GreenFebruary 10 2018 at 2:05 AM
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Response to Lanchester 6x4 armoured car and Vickers LMG(?) in Malaya
The Carrier Platoon, which was 4 Platoon of The 4th Battalion of The Suffolk Regiment, who engaged The 9th Brigade of The 5th Imperial Japanese Infantry Division on the Swiss Hill (Hill No. 7815) late on the afternoon of Wednesday 11 February 1942, arrived at the base of the Swiss Hill with The Advanced Battalion HQ of The 4th Suffolks. Here they found three Indian Light Tanks, one out of order, engaging the advancing Japanese troops. The Suffolks dismounted from their "Bren Gun" Carriers and advanced on foot up the hill. There they encountered a large Japanese force. The Suffolks suffered casualties, and withdrew back down the hill to their carriers. Both the carriers and the two Light Tanks spent the night in the Racecourse area as part of the Malaya Command perimeter to the immediate east of the trunk road.
When The 4th Battalion of The Suffolk Regiment arrived at Singapore on 29 January 1942, their Carrier Platoon had no Bren Gun (Universal ) Carriers, them being lost at sea in a U-Boat attack in the North Atlantic.
With the fast transports of Convoy BM11 racing for Singapore, U.S.S. Wakefield AP-21, which carried The 54th Brigade arrived first. Upon arrival in Singapore on the morning of Thursday 29 January 1942, with Japanese medium bombers attacking the harbour, The 4th Suffolks disembarked from U.S.S. Wakefield AP-21 quickly, and were taken by Australian A.S.C. drivers to D2 Camp at 10 1/2 milestones south of Tampines Road, where they were housed in tents.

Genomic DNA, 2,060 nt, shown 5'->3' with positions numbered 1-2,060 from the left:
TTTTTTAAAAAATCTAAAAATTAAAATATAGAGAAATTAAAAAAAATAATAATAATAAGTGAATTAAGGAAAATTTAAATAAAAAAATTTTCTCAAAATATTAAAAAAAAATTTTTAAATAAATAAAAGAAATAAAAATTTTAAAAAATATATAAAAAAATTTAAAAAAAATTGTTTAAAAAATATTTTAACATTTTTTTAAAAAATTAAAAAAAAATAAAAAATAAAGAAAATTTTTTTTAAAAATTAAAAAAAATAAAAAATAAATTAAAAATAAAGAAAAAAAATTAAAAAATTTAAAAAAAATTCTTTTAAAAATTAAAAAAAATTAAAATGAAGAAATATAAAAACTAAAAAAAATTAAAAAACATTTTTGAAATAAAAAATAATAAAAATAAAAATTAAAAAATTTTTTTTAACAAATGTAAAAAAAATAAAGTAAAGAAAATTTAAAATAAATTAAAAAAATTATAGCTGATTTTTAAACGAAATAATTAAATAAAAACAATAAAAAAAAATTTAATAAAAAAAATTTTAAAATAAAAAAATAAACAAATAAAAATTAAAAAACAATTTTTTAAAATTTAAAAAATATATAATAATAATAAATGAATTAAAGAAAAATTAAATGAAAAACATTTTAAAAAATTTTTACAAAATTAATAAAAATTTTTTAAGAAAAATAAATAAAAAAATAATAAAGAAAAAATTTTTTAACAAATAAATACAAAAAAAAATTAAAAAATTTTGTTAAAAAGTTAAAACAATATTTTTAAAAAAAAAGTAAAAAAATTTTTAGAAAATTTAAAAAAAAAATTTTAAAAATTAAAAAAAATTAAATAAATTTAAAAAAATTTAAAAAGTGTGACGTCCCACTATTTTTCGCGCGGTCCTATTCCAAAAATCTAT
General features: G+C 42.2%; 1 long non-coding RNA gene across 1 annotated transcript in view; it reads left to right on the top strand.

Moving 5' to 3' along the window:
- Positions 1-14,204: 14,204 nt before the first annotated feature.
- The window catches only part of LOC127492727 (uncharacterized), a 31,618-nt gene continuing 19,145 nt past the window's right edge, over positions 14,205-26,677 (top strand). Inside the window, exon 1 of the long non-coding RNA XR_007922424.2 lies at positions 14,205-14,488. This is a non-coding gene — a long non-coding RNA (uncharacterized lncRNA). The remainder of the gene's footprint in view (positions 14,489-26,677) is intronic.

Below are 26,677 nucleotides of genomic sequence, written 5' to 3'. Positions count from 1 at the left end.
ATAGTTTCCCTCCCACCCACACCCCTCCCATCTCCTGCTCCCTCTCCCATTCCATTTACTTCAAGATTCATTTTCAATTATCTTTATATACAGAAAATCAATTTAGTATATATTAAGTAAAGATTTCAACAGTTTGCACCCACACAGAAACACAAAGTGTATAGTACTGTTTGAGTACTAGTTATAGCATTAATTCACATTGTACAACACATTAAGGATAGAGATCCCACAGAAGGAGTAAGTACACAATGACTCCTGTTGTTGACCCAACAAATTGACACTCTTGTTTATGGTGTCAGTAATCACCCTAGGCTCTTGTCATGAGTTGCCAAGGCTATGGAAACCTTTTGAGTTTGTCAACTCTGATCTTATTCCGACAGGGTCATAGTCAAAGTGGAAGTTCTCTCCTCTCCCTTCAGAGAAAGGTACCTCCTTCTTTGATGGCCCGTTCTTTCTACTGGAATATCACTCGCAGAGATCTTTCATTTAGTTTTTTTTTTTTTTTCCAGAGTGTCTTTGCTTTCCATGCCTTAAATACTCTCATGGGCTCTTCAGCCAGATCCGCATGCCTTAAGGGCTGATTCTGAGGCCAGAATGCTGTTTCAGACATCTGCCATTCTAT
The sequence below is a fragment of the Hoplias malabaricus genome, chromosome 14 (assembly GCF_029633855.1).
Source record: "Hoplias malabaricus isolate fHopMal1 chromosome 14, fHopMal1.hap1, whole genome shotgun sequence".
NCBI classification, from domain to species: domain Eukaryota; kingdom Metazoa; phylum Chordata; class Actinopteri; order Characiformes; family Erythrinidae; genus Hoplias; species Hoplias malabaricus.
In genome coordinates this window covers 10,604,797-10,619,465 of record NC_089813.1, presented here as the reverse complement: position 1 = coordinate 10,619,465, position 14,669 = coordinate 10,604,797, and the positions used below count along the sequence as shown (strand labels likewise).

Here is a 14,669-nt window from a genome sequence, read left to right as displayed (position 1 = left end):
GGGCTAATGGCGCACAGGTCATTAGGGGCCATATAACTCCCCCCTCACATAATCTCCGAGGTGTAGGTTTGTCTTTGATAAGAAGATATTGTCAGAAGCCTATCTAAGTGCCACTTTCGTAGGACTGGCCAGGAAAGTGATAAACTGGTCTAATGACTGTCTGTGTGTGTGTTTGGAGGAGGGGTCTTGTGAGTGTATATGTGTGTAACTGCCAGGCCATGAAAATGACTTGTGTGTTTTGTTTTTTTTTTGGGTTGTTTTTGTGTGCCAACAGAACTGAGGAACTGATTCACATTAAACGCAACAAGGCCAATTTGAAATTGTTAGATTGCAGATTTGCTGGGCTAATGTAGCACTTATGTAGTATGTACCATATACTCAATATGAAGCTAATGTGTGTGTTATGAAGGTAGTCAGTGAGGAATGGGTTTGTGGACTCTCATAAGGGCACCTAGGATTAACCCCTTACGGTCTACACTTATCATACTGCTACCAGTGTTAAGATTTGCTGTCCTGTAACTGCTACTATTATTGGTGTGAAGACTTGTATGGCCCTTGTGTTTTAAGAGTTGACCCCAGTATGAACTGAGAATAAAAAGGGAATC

The rifle companies occupied the northern coast, but the Carrier Platoon remained with Battalion H.Q. at D2.
On 31 January 1942, on Singapore they were issued with 5 Bren Gun Carriers, each armed with a single Bren LMG. The vehicles were obtained from Central Park in YCK Vehicle Park.
This is confirmed by War Office File: WO 172/90, The War Diary of The 4th Battalion of The Suffolk Regiment, Malaya January-February 1942: Pages 15 and 28 plus first hand accounts.
I have been advised by former members of The 4th Suffolks (one, specifically a driver/mechanic of a Universal Carrier)that the Suffolks asked for more Bren Gun Carriers, as they could see more in the vehicle park but were only issued the five. I have also received the comment that these other Bren Gun Carriers might still have been at the vehicle park when Singapore surrendered.
The Carrier Platoon of The 4th Suffolks were also issued with 5 un-armoured 15 cwt trucks. The Bren Gun Carriers were then painted green and were fitted with a chicken wire cover "covered wagon style" to prevent the Japanese dropping grenades into the Bren Gun Carriers from trees. This wire structure they have referred to as a chicken coup.
10 February 1942, The Carrier Platoon moved to Pasir Ris village.
The Light Tanks who arrived on Singapore in Convoys BM-10 and BM-11, some were immediately sent to British Army workshops in Serangoon Road for maintenance, while the remainder of The 100th Independent Light Tank Squadron was initially employed on Singapore Island on aerodrome defence. On 4 February 1942, at R.A.F. Sembawang airfield, less a detachment at R.A.F. Seletar airfield.
The bloody battle for the cemetery next to Bukit Brown on Friday 13 February 1942, the last to the detachment of Light Tanks that went to Seletar, then the Swiss Hill and finally the cemetery next to Bukit Brown was a 3 man tank (Vickers Light Tank MK VI B Indian pattern), as the bodies of the three crew have been identified.
18th Reconnaissance Battalion received 30 Armoured Carriers 4 Wheel Indian Pattern MK II to replace equipment lost when H.M.T. Empress of Asia was lost on 5 February 1942.
Marmon Herrington armoured cars, Marks II and III - Nelson on Feb 11, 2018, 12:10 PM